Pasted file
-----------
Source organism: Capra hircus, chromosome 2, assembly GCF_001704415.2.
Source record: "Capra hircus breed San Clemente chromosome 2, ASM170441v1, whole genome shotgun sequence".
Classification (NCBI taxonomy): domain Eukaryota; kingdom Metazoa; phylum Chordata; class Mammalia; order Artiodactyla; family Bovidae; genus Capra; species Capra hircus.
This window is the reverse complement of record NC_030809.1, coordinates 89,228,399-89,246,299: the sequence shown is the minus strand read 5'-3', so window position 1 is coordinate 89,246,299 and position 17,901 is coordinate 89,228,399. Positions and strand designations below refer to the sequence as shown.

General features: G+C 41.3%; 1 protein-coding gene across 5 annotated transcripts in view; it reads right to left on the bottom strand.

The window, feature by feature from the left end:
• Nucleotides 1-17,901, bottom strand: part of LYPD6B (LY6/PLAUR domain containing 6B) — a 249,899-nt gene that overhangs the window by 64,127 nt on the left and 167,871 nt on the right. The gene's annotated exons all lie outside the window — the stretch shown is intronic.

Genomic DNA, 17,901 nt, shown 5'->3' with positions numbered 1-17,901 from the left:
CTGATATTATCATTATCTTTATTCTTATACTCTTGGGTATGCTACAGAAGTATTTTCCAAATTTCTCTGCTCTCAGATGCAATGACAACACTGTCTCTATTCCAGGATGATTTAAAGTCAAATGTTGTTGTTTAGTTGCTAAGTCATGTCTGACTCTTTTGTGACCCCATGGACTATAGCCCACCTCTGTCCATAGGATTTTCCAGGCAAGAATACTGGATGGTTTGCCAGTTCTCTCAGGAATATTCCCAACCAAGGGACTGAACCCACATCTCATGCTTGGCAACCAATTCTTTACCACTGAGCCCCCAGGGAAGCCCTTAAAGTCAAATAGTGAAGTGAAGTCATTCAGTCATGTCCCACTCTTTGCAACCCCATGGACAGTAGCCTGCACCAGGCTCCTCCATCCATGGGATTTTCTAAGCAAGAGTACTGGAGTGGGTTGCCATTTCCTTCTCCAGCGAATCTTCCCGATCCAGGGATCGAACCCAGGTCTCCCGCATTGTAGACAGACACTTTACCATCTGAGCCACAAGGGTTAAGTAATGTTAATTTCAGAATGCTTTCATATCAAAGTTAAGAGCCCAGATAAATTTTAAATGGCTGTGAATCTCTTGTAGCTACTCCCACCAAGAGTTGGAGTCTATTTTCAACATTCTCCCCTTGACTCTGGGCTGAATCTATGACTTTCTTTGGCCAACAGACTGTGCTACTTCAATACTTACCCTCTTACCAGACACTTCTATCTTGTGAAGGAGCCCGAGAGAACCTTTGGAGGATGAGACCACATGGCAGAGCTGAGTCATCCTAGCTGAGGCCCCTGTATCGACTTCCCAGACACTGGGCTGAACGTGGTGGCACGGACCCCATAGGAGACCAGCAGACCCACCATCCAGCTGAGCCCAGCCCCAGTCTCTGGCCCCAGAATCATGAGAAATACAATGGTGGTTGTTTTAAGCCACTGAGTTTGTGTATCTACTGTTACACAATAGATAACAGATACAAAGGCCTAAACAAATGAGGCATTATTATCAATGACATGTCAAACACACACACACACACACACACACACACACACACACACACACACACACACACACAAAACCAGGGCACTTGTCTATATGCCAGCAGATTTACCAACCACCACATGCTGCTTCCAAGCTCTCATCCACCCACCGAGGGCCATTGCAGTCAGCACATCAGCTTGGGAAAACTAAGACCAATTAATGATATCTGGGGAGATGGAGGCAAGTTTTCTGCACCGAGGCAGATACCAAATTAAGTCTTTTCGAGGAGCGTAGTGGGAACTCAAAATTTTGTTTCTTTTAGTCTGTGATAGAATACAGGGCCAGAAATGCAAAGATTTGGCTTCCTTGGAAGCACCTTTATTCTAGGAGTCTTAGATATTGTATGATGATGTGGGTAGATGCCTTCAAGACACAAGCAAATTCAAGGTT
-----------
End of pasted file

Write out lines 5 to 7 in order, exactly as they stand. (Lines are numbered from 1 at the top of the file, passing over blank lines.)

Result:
General features: G+C 41.3%; 1 protein-coding gene across 5 annotated transcripts in view; it reads right to left on the bottom strand.

The window, feature by feature from the left end:
• Nucleotides 1-17,901, bottom strand: part of LYPD6B (LY6/PLAUR domain containing 6B) — a 249,899-nt gene that overhangs the window by 64,127 nt on the left and 167,871 nt on the right. The gene's annotated exons all lie outside the window — the stretch shown is intronic.